Being a blog author as well as a “character” in my own blog and two others that I’m aware of, I am coming face to face with the issues of subjectivity and interpretation in blog writing.
Jefferson, Marcus and I have discussed the fact that our relationship, however it evolves, is most decidedly outside social convention. Writing about that is tough. Talking about it is tougher. So I’ve entered into the realm of potential misinterpretive blog fodder. I want to address that before it becomes an issue.
I haven’t written about Marcus’s visit to me this weekend. Colton has. Jefferson has. I was surprised by Jefferson’s post, just as he was at Marcus’s quick decision to visit. I was concerned and a bit confused when I read Colton’s post, just as he is about my relationship with Jefferson and Marcus. So I feel I must write about the visit; if for no other purpose than damage control. Jefferson posted two sentences which received six comments; mostly from concerned friends who read into his post and saw him wounded by his best friend and online girlfriend “cheating” on him.
I thought about posting a comment there myself. Then I realized that it wasn’t my place. My job is not to convince people that Jefferson and I are in a good place in our relationship or that we’ve talked at length about us, about Marcus, and about the future. It certainly is not my job to do that in Jefferson’s space.
Here, though, in my space, I can. I will. It is my privilege as a writer; just as it is the privilege of others to write their stories their way. That being said, while the stories in my blog are as true as I can make them, I do not have a photographic memory. It is excellent at recalling events and conversations, but it is in no way perfect.
This must extend to each narrative blog one reads; they are subjective recollections of events, open to interpretation and revision.
It’s called artistic license.
I take artistic license as my right, and as a useful tool to move my stories along. The stories themselves don't change, they just flow more smoothly. Personally, I am not interested in reading blogs which are about nothing. If I don’t have anything to say, I will wait to post until I do. Others write their blogs religiously, every day, as a journal. This is their right. I edit my text for tempo, language and fluidity; others write extemporaneously, without edits or pause.
When Marcus and I were discussing the possibility of him visiting, I told him I was concerned about Jefferson’s feelings. I wanted to be sure he would be okay with it. Marcus felt the same way. He doesn’t want to damage my relationship with Jefferson, and sees our triad as something admittedly unconventional, and potentially wonderful. I myself felt torn, because this is a new dynamic for me.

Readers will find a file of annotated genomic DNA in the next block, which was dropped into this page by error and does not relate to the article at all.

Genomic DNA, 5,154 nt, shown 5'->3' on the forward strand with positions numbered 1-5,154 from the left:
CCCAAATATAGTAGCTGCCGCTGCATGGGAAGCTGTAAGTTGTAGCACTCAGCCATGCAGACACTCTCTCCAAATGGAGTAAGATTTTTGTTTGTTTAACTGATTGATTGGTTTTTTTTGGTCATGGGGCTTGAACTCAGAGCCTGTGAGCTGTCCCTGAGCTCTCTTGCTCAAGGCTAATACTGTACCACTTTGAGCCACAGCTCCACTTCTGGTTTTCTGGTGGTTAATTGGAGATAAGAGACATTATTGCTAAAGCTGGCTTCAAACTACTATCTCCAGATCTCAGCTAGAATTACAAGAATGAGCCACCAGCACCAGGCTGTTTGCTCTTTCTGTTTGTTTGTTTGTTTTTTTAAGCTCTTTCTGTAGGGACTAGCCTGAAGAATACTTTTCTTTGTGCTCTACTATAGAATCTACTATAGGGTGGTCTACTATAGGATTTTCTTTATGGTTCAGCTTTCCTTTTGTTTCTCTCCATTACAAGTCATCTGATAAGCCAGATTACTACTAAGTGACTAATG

During one of our conversations, Marcus said something like,
“Maddie, what are we going to do?”
“I think Zeus had the right idea.”
“You’re gonna split me right down the middle? Gonna cut me right up in half?”
Sounds pretty good to me.
Marcus is a person I chose to meet. A person who meant a great deal to Jefferson, and by extension, I figured, would be a good friend to me as well. I didn’t expect us to like each other so much.
Jefferson and I have a relationship independent of Marcus, Marcus and I have a relationship independent of Jefferson, the two of them have a relationship independent of me. We are all trying to manage time together; I want them both to visit me, and I am certain Jefferson will still call Marcus to come to New York when he has visitors wanting a solid fuck.
Lord knows those boys can deliver that.
For now I’m content to share the boys. And to be shared. And, as with my own little boys, I want to be fair. Marcus and I will be alone this weekend. Jefferson and I didn’t have that during my stay in New York. We’ll have it soon. We’ve been talking about it for weeks.
I know that the need to compartmentalize is strong for most people. They want a nice little box in which to put their lives and feelings and relationships and they balk at anything which might spill over the sides. Problem is, things are rarely as tidy as we’d like them to be.
Anyone who writes a blog contends with misinterpretations and the drawing of false conclusions on a regular basis. My goal in this post is not to be defensive or apologetic, but simply to remind readers that between each line of text and the next one there is space. Read into that space what you will, but remember that your interpretation is just that.
So that’s why the sudden change in tone over the last two days. I felt the need to address you as author, and not narrator. It’s a fine distinction, but an important one. I welcome your comments and observations about my posts; they help me to be a better writer, and ultimately--I hope--a better person.
And now, back to the fucking.